Are you currently battling anxiety over some circumstances beyond your control? If so, I want to remind you that they are NOT beyond God’s control. He loves you with an everlasting, steadfast love and He has a track record from Creation till now of faithfulness. So instead of giving in to anxious thoughts, pray. Tell Him what you need. Praise Him for who He is. Thank Him for how He has come through for you in impossible situations in the past. And even look for something you can thank Him for in your current stressful circumstances.

The situation may not change overnight – but I suspect YOU will begin to change. And according to Romans 8:28-29, that’s one way God uses everything we face for our good and His glory, as we are conformed to the image of Jesus Christ. Add giving thanks to your prayers and see what happens.

 

Learning To Be Content

God has been speaking to me this week about being content as I face some difficult circumstances that I am trusting God to take us through. Being content in the way the Bible describes this quality will result in an attitude of gratitude that is unhindered by outward circumstances.

We live in a society that focuses on accumulation and consumption. But God’s Word teaches a different lifestyle, one in which we free ourselves from the world’s insatiable desire for more and learn to be mentally and emotionally satisfied with things as they are.

The Greek word arkeo which is used in most of the New Testament references to contentment, goes a step further than the English definition of being satisfied and not wanting more. According to Vine’s Complete Expository of Old and New Testament Words, “arkeo primarily signifies to be sufficient, to be possessed of sufficient strength, to be strong, to be enough for a thing.” Contentment starts with understanding that in Christ Jesus we have sufficient strength to walk in contentment through whatever circumstances God allows to touch our lives.

Rob Kuban, author of the book Christ-Centered Contentment, sees contentment as “the currency of God’s economy and God’s people.” Biblical contentment, Kuban says, is a commitment to choose Christ over consumption.

“The Bible calls us to allow our convictions, not our circumstances, to govern our sense of contentment. True, biblical contentment is a conviction that Christ’s power, purpose and provision is sufficient for every circumstance. We are to learn how to walk through all kinds of adversity believing in and experiencing Christ’s sufficiency. We have to choose to rest on God’s good promises despite what may be going on in our lives.”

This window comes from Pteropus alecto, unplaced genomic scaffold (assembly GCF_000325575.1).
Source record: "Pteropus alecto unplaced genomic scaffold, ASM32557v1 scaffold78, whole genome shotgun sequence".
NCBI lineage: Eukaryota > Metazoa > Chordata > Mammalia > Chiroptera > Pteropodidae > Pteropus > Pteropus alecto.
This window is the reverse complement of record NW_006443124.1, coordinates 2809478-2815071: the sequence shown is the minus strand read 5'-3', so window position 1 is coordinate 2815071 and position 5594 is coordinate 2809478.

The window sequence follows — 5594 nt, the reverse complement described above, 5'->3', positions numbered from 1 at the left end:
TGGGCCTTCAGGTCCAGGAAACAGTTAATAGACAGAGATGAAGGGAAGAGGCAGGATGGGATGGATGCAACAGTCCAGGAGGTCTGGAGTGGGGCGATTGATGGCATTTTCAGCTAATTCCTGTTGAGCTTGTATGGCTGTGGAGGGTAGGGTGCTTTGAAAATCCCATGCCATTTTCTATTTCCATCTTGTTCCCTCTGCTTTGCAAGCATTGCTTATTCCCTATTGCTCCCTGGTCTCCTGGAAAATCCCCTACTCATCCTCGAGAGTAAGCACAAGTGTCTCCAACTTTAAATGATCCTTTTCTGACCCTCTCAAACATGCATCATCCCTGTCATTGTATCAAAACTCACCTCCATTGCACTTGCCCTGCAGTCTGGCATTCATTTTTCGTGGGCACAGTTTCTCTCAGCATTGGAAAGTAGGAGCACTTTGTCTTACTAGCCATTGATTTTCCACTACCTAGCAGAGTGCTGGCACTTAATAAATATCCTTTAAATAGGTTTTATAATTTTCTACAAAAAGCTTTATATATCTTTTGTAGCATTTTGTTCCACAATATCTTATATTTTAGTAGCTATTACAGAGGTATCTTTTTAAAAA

CONTENTMENT IS CENTERED IN GOD’S PRESENCE

“Make sure that your character is free from the love of money, being content with what you have; for He Himself has said, ‘I WILL NEVER DESERT YOU, NOR WILL I EVER FORSAKE YOU.” (Heb. 13:5)

CONTENTMENT IS EQUALLY ATTAINABLE IN ABUNDANCE AND IN NEED

“Not that I speak from want, for I have learned to be content in whatever circumstances I am. I know how to get along with humble means, and I also know how to live in prosperity; in any and every circumstance I have learned the secret of being filled and going hungry, both of having abundance and suffering need. I can do all things through Him who strengthens me.” (Phil. 4:11-13)

CONTENTMENT IS POSSIBLE IN EVERY CIRCUMSTANCE

“And He has said to me, “My grace is sufficient for you, for power is perfected in weakness” …Therefore I am well content with weaknesses, with insults, with distresses, with persecutions, with difficulties, for Christ’s sake; for when I am weak, then I am strong.” (2 Cor. 12:9-10)

I love this poetic description by American author, speaker, and pastor John Maxwell, which gives a clear picture of the lifestyle of contentment to which the Lord is calling us to walk, in contrast to the life of one who lives in discontentment.

“The contented man looks beyond his circumstances and sees a better day; the discontented man looks at his circumstances and sees no other way.

The contented man understands the purpose for which he was born; the discontented man looks at other’s success with a face that is filled with scorn.